Settlement Reached in Alaska School Facilities Case
Dispute produced facilities aid for remote districts
Alaska has agreed to pay for the replacement or repair of schools in five remote villages, signaling an end to a 14-year-old lawsuit that forced the state to revamp the way it guarantees funding for school construction in rural areas.
Although the settlement is confined to five school projects, the effect of the lawsuit itself has been far-reaching, according to those who led the effort. It triggered the opening of state coffers for more than $1.2 billion in school facilities projects in villages over the past decade and led state lawmakers to pass a measure last year that establishes a new, permanent mechanism for state funding of rural school construction projects.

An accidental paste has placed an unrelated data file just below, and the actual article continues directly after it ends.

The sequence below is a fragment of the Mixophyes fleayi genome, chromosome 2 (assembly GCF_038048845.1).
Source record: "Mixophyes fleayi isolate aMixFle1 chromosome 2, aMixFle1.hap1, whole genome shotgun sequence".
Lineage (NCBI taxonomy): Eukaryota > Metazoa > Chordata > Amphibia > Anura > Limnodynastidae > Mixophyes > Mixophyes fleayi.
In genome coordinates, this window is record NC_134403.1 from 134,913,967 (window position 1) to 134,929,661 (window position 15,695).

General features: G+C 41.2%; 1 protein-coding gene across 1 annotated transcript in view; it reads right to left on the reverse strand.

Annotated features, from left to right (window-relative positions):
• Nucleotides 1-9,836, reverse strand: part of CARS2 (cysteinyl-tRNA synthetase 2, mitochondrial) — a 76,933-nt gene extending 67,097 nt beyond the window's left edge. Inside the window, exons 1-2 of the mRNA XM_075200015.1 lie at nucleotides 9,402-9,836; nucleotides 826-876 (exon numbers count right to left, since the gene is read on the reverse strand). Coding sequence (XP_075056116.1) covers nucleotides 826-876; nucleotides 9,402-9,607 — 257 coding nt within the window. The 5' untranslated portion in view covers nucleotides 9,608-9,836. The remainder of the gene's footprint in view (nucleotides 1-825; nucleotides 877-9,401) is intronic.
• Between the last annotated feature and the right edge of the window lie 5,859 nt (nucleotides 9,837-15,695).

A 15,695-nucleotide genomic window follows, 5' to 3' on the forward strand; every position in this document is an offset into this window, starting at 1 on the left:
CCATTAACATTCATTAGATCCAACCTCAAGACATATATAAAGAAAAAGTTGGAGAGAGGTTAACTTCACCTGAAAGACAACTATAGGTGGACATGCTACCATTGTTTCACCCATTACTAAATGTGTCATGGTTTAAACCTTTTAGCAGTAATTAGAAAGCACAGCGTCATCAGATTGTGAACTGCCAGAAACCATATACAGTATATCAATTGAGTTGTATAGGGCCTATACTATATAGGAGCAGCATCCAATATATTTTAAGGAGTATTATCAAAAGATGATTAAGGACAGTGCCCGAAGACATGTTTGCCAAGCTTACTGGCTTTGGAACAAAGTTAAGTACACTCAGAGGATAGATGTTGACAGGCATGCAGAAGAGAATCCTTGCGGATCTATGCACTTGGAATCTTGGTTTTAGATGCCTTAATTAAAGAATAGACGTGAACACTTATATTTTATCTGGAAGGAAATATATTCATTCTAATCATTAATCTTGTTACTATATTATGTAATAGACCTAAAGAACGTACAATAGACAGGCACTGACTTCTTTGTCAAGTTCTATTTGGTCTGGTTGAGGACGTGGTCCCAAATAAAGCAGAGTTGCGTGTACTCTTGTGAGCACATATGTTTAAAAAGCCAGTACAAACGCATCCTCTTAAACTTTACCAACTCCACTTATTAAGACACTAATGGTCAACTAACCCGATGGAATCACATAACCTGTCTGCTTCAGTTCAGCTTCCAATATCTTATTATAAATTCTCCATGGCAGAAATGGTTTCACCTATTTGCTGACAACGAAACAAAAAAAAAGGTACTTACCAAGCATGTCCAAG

In a move announced this month, the parties in the case have all signed off on an agreement : Alaska’s commissioner of education, Mike Hanley; its attorney general, John J. Burns; the 12 plaintiffs, who are parents and school superintendents in Alaskan villages; and Citizens for the Educational Advancement of Alaska’s Children, a rural superintendents’ advocacy group that brought the case. But the agreement still must be approved by Gov. Sean Parnell and by the superior court...
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